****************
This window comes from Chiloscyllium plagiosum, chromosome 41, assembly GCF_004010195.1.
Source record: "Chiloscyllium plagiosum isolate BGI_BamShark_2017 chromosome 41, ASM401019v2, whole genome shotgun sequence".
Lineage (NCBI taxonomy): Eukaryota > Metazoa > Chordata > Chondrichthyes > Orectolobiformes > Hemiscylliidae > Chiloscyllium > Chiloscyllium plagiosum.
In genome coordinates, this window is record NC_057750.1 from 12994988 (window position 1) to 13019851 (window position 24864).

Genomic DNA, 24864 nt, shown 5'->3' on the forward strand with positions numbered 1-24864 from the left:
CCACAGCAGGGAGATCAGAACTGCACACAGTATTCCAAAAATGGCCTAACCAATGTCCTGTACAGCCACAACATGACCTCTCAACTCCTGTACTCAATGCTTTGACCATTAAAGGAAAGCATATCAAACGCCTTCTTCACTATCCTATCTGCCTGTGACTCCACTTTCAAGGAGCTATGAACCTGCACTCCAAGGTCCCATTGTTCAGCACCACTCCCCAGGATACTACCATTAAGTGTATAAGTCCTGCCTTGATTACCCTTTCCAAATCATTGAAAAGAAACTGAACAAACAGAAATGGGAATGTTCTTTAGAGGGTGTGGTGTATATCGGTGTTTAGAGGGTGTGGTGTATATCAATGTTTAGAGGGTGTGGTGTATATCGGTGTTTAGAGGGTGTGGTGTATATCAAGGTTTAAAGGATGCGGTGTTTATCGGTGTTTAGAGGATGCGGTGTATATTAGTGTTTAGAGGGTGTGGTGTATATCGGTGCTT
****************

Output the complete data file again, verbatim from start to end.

This window comes from Chiloscyllium plagiosum, chromosome 41, assembly GCF_004010195.1.
Source record: "Chiloscyllium plagiosum isolate BGI_BamShark_2017 chromosome 41, ASM401019v2, whole genome shotgun sequence".
Lineage (NCBI taxonomy): Eukaryota > Metazoa > Chordata > Chondrichthyes > Orectolobiformes > Hemiscylliidae > Chiloscyllium > Chiloscyllium plagiosum.
In genome coordinates, this window is record NC_057750.1 from 12994988 (window position 1) to 13019851 (window position 24864).

Genomic DNA, 24864 nt, shown 5'->3' on the forward strand with positions numbered 1-24864 from the left:
CCACAGCAGGGAGATCAGAACTGCACACAGTATTCCAAAAATGGCCTAACCAATGTCCTGTACAGCCACAACATGACCTCTCAACTCCTGTACTCAATGCTTTGACCATTAAAGGAAAGCATATCAAACGCCTTCTTCACTATCCTATCTGCCTGTGACTCCACTTTCAAGGAGCTATGAACCTGCACTCCAAGGTCCCATTGTTCAGCACCACTCCCCAGGATACTACCATTAAGTGTATAAGTCCTGCCTTGATTACCCTTTCCAAATCATTGAAAAGAAACTGAACAAACAGAAATGGGAATGTTCTTTAGAGGGTGTGGTGTATATCGGTGTTTAGAGGGTGTGGTGTATATCAATGTTTAGAGGGTGTGGTGTATATCGGTGTTTAGAGGGTGTGGTGTATATCAAGGTTTAAAGGATGCGGTGTTTATCGGTGTTTAGAGGATGCGGTGTATATTAGTGTTTAGAGGGTGTGGTGTATATCGGTGCTT